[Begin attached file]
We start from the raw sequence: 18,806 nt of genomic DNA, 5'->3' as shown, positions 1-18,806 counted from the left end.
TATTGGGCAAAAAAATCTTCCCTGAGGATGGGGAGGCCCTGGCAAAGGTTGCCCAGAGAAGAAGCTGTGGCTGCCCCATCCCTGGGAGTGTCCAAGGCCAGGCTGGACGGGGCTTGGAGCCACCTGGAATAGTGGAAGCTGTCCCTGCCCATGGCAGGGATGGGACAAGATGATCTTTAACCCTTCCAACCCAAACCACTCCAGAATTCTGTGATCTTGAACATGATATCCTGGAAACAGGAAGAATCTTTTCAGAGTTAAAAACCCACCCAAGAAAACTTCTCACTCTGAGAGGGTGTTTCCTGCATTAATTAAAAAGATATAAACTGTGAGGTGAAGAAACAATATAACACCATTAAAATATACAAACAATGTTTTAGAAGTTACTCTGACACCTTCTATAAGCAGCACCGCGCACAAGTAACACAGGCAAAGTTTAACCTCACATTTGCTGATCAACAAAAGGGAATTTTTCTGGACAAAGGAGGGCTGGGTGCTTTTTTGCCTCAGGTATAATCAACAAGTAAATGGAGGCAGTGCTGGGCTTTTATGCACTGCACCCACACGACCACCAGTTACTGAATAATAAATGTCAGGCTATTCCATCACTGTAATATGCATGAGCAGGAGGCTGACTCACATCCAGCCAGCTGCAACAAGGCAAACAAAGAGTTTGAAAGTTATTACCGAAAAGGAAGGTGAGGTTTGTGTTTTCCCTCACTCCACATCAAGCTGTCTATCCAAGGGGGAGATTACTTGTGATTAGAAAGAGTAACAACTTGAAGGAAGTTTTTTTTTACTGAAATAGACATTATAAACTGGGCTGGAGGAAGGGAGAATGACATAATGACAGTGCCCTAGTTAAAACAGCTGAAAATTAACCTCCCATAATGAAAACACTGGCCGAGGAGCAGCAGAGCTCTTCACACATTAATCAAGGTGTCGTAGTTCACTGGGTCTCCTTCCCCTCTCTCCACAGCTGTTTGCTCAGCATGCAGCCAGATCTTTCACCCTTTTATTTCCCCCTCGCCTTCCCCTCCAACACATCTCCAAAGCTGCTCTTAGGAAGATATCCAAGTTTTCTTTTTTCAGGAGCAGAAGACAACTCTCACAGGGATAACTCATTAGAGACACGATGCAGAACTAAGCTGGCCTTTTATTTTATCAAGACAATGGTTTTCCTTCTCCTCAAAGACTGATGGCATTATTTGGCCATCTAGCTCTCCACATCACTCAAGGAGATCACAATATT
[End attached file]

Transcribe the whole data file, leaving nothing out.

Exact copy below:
We start from the raw sequence: 18,806 nt of genomic DNA, 5'->3' as shown, positions 1-18,806 counted from the left end.
TATTGGGCAAAAAAATCTTCCCTGAGGATGGGGAGGCCCTGGCAAAGGTTGCCCAGAGAAGAAGCTGTGGCTGCCCCATCCCTGGGAGTGTCCAAGGCCAGGCTGGACGGGGCTTGGAGCCACCTGGAATAGTGGAAGCTGTCCCTGCCCATGGCAGGGATGGGACAAGATGATCTTTAACCCTTCCAACCCAAACCACTCCAGAATTCTGTGATCTTGAACATGATATCCTGGAAACAGGAAGAATCTTTTCAGAGTTAAAAACCCACCCAAGAAAACTTCTCACTCTGAGAGGGTGTTTCCTGCATTAATTAAAAAGATATAAACTGTGAGGTGAAGAAACAATATAACACCATTAAAATATACAAACAATGTTTTAGAAGTTACTCTGACACCTTCTATAAGCAGCACCGCGCACAAGTAACACAGGCAAAGTTTAACCTCACATTTGCTGATCAACAAAAGGGAATTTTTCTGGACAAAGGAGGGCTGGGTGCTTTTTTGCCTCAGGTATAATCAACAAGTAAATGGAGGCAGTGCTGGGCTTTTATGCACTGCACCCACACGACCACCAGTTACTGAATAATAAATGTCAGGCTATTCCATCACTGTAATATGCATGAGCAGGAGGCTGACTCACATCCAGCCAGCTGCAACAAGGCAAACAAAGAGTTTGAAAGTTATTACCGAAAAGGAAGGTGAGGTTTGTGTTTTCCCTCACTCCACATCAAGCTGTCTATCCAAGGGGGAGATTACTTGTGATTAGAAAGAGTAACAACTTGAAGGAAGTTTTTTTTTACTGAAATAGACATTATAAACTGGGCTGGAGGAAGGGAGAATGACATAATGACAGTGCCCTAGTTAAAACAGCTGAAAATTAACCTCCCATAATGAAAACACTGGCCGAGGAGCAGCAGAGCTCTTCACACATTAATCAAGGTGTCGTAGTTCACTGGGTCTCCTTCCCCTCTCTCCACAGCTGTTTGCTCAGCATGCAGCCAGATCTTTCACCCTTTTATTTCCCCCTCGCCTTCCCCTCCAACACATCTCCAAAGCTGCTCTTAGGAAGATATCCAAGTTTTCTTTTTTCAGGAGCAGAAGACAACTCTCACAGGGATAACTCATTAGAGACACGATGCAGAACTAAGCTGGCCTTTTATTTTATCAAGACAATGGTTTTCCTTCTCCTCAAAGACTGATGGCATTATTTGGCCATCTAGCTCTCCACATCACTCAAGGAGATCACAATATT